I would think that if gravity bends a crank laying on its side too long that standing it on end too long will cause its diameter to spread. . . kinda like my diameter has spread from standing on my end too many years.
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Old 05-31-2015, 05:55 PM   #12
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Default Re: Gravity bends a crank?

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i would think that if gravity bends a crank laying on its side too long that standing it on end too long will cause its diameter to spread. . . Kinda like my diameter has spread from sitting on my end too many years.
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Old 05-31-2015, 06:03 PM   #13
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Default Re: Gravity bends a crank?

I had to look that one up, Alan. DD
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Old 05-31-2015, 06:06 PM   #14
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Default Re: Gravity bends a crank?

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I had to look that one up, Alan. DD
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Old 05-31-2015, 06:08 PM   #15
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Default Re: Gravity bends a crank?

I got 'er figured-out......had just never seen that one before. What the heck do I know? DD
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Old 05-31-2015, 06:09 PM   #16
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Default Re: Gravity bends a crank?

I have always been amazed at discussions like this. Here's a crankshaft that can take the firing impulses running in an engine for 90-100K miles, and some prople wwill think it will bend sitting on a floor? Give me a break!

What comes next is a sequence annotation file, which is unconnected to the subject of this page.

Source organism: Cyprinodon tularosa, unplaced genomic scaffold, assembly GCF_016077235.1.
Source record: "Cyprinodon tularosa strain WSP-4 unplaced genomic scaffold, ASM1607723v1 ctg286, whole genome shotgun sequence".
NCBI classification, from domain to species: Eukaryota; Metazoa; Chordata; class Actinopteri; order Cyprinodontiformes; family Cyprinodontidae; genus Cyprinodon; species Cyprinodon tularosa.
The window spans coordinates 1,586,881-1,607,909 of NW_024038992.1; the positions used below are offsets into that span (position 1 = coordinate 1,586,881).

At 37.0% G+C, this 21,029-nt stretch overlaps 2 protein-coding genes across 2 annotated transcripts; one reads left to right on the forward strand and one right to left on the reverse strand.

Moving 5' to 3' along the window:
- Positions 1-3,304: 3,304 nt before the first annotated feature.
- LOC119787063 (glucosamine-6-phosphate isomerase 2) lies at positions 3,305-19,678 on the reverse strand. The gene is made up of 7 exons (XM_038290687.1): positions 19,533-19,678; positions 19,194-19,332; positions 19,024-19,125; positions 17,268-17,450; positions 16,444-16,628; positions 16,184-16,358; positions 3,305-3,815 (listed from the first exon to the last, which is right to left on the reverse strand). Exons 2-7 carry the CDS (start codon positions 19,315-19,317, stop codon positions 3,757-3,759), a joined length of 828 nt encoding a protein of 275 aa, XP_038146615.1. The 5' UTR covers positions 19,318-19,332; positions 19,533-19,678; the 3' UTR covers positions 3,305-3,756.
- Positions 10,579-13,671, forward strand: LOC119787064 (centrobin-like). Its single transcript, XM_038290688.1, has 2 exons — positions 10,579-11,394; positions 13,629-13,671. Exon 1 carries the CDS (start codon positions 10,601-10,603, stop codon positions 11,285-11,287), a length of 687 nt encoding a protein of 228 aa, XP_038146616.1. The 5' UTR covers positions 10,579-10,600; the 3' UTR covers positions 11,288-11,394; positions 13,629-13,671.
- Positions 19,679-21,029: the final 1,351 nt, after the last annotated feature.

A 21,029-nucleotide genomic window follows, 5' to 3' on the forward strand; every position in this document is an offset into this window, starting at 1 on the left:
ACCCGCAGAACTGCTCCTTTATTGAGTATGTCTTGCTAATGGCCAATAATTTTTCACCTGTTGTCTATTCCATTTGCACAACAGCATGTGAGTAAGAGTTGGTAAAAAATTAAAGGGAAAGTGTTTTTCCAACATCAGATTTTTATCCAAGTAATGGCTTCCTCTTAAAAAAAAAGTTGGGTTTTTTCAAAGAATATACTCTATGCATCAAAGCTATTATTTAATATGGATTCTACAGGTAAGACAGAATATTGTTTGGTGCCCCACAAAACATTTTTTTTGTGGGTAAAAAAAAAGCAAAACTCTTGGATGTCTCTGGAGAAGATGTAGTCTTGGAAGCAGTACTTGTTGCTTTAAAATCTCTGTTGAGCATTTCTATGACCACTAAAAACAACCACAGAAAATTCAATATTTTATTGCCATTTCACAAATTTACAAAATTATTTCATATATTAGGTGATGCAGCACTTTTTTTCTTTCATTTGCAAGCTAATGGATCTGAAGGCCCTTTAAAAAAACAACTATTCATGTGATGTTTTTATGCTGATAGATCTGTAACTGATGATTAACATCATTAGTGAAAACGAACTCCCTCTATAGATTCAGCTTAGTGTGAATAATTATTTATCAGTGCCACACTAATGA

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Old 05-31-2015, 06:14 PM   #17
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Default Re: Gravity bends a crank?

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I have always been amazed at discussions like this. Here's a crankshaft that can take the firing impulses running in an engine for 90-100K miles, and some prople wwill think it will bend sitting on a floor? Give me a break!
Soooo, are ya saying cranks don't twist with each firing impulse? There's a difference between "bend", "twist" and "yield point". You ever think about what a harmonic balancer does in conjunction with a crank? DD
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Old 05-31-2015, 06:17 PM   #18
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Default Re: Gravity bends a crank?

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I have always been amazed at discussions like this. Here's a crankshaft that can take the firing impulses running in an engine for 90-100K miles, and some prople wwill think it will bend sitting on a floor? Give me a break!
Gravity is considerably weaker than the forces that hold matter together. The nuclear force being the greatest. You would think the bonds of the molecules in the metal would be many orders of magnitude greater than the pull of gravity on a small tab.
Perhaps it the tab was over a foot then with time it could sag under its weight, and long distance to its connection to the shaft!
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Old 05-31-2015, 06:30 PM   #19
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Unhappy Re: Gravity bends a crank?

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Gravity is considerably weaker than the forces that hold matter together. The nuclear force being the greatest. You would think the bonds of the molecules in the metal would be many orders of magnitude greater than the pull of gravity on a small tab.
Perhaps it the tab was over a foot then with time it could sag under its weight, and long distance to its connection to the shaft!
Man, you fellers is SMART !!!! By th way, what's a "molyquals"?
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Old 05-31-2015, 06:41 PM   #20
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Default Re: Gravity bends a crank?

Molly Cules...she worked at the cafeteria next to the crankshaft foundry at the Rouge plant. Was said to have inspired the workers to make sure their crankshafts were always straight, even if they were laid flat.